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dc.contributor.authorKruse, Douglas
dc.contributor.authorSchur, Lisa
dc.contributor.authorRogers, Sean
dc.contributor.authorAmeri, Mason
dc.description.abstractWe analyse competing explanations for the lower pay of employees with disabilities, using 2008–2014 data from the American Community Survey matched to O*Net data on occupational job requirements. The results indicate that only part of the disability pay gap is due to productivity-related job requirements. The remaining pay gap — experienced by employees whose impairments should not limit their productivity — reflects potential discrimination. The discrimination-related pay gaps appear to be smallest and possibly non-existent for women and men with hearing impairments, and largest for those with cognitive and mobility impairments. Overall the results indicate that discrimination is likely to remain an influence on the pay of many workers with disabilities.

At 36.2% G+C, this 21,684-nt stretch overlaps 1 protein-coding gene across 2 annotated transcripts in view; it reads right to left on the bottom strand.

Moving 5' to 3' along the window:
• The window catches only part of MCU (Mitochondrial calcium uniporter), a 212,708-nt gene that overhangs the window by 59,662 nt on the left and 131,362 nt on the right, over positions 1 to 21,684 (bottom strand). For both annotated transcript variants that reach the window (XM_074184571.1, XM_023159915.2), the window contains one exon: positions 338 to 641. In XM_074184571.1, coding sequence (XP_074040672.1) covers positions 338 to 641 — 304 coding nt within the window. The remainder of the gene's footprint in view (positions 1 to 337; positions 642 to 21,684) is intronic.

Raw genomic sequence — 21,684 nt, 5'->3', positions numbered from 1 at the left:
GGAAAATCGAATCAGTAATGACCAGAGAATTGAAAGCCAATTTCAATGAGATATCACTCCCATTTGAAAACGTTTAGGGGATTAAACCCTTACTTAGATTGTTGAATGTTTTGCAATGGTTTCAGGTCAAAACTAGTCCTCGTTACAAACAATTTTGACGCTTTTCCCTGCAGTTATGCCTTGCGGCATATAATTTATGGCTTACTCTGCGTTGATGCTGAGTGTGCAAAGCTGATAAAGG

dc.rightsRequired Publisher Statement: © Wiley. Final version published as: Kruse, D., Schur, L., Rogers, S., & Ameri, M. (2017). Why do workers with disabilities earn less? Occupational job requirements and disability discrimination. British Journal of Industrial Relations, DOI: 10.1111/bjir.12257 Reprinted with permission. All rights reserved.
dc.subjectwage gaps
dc.subjectoccupational ability requirements
dc.subjectjob requirements
dc.titleWhy Do Workers with Disabilities Earn Less? Occupational Job Requirements and Disability Discrimination
dc.description.legacydownloadsRogers8_Workers_with_disabilities.pdf: 56 downloads, before Aug. 1, 2020.
local.authorAffiliationKruse, Douglas: Rutgers University
local.authorAffiliationSchur, Lisa: Rutgers University
local.authorAffiliationRogers, Sean: Cornell University School of Hotel Administration
local.authorAffiliationAmeri, Mason: Rutgers University

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